With waves reaching up to 9.1 meters (30 feet) above the coastline, the tsunami generated by this earthquake was observed across a broad stretch along the Sea of Japan's coast, causing damage from Tsuruoka to Goshogawara. The tsunami claimed 100 lives, including seawall construction workers and beachgoers, resulting in a total of 104 fatalities. Soil liquefaction was widely observed throughout the affected area.
September 14, 1984
6.3 Ms
Mount Ontake, Otaki, Nagano Prefecture
In total, 29 people lost their lives, and 10 were injured.
December 17, 1987
6.7 Mw
2 people killed and 146 injured.
January 15, 1993
7.6 Mw
July 12, 1993
7.7 Mw
December 28, 1994
7.7 Mw
January 17, 1995
7.3 Mj
northern end of Awaji Island
Demo Image
Damage in Kobe 
An earthquake struck Japan on Tuesday, January 17, 1995, at 05:46 JST, in the southern part of Hyōgo Prefecture. It measured Mw 6.8 on the Moment Magnitude scale (USGS) and Mj7.3 on the revised (7.2 on the old) JMA magnitude scale. Lasting approximately 20 seconds, the tremors originated 16 km (9.9 mi) beneath the epicenter, on the northern end of Awaji Island, 20 km (12 mi) away from the city of Kobe.
May 4, 1998
7.5 Mw
The epicenter was in the Philippine Sea, situated far off the coast—260 km from Ishigaki Island, Japan, 400 km from Basco, Philippines, and 425 km from Hualien, Taiwan.
March 24, 2001
6.7 Mw
September 25, 2003
8.3 Mw
On September 25, 2003, an earthquake struck Hokkaido, measuring 8.3 on the Moment Magnitude scale. The event caused widespread damage to roads throughout Hokkaido, multiple power outages, and triggered landslides that further contributed to the destruction.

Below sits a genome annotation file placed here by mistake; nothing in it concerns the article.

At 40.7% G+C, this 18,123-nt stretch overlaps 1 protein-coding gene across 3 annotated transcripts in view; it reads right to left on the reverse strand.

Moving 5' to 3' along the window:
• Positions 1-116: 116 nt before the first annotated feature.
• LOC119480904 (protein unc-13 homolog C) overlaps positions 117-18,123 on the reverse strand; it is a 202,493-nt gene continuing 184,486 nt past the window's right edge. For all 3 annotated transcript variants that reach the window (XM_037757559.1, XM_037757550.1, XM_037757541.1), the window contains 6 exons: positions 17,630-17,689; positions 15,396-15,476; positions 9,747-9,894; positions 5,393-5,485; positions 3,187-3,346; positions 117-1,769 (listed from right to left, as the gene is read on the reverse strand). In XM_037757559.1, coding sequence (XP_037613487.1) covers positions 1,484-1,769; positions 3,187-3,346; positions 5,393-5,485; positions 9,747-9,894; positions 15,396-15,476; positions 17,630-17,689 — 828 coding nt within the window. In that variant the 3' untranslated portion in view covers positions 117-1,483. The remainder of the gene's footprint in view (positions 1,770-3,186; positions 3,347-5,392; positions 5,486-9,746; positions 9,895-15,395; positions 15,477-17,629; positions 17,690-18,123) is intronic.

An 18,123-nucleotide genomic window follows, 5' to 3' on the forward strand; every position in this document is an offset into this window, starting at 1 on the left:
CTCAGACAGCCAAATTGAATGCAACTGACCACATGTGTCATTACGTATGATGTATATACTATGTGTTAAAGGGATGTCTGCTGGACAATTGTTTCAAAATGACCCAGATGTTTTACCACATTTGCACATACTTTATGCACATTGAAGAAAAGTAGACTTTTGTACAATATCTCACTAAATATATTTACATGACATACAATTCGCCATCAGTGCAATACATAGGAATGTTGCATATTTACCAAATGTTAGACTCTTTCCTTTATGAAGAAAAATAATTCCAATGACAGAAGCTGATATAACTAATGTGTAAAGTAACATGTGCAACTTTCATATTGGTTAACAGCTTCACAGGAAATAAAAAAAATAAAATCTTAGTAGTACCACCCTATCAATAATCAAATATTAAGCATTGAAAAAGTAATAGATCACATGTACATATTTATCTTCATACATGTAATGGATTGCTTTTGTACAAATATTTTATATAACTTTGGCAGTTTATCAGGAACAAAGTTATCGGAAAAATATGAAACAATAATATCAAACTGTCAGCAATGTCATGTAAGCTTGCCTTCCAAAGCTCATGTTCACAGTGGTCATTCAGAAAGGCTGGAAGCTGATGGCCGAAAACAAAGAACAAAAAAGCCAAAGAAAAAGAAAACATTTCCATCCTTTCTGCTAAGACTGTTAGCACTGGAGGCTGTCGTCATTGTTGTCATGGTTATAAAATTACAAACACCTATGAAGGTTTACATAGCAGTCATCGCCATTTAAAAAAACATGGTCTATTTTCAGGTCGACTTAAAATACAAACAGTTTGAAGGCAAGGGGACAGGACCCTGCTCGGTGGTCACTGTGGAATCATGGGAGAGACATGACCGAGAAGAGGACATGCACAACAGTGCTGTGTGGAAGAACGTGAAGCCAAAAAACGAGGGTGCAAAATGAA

October 23, 2004
6.6 Mw
Ojiya, Niigata
On Saturday, October 23, 2004, at 5:56 p.m. (local time), an earthquake occurred, causing noticeable shaking across almost half of Honshū, including parts of the Tohoku, Hokuriku, Chūbu, and Kantō regions.
March 20, 2005
7.0 Mw
In the Genkai Sea about 6 km (3.7 mi) northwest of Genkai Island at the mouth of Fukuoka Harbor
This earthquake hit Fukuoka Prefecture, Japan, at 10:53:40 JST on March 20 and lasted for approximately 50 seconds.
August 16, 2005
7.2 Mw
about 55 km (34 mi) due east of the Oshika Peninsula in Miyagi Prefecture
November 15, 2006
8.3 Mw
about 160 km (99 mi) due east of the southern tip of Simushir in the Kuril Islands
The earthquake occurred at 20:29 JST on November 15, 2006, triggering a tsunami that struck the northern coast of Japan.
January 13, 2007
8.1 Mw
The earthquake occurred at 1:23 p.m. JST (04:23 UTC), prompting a tsunami warning but causing no significant damage. The epicenter was situated 95 km southeast of the 2006 Kuril Islands earthquake that struck a few weeks earlier.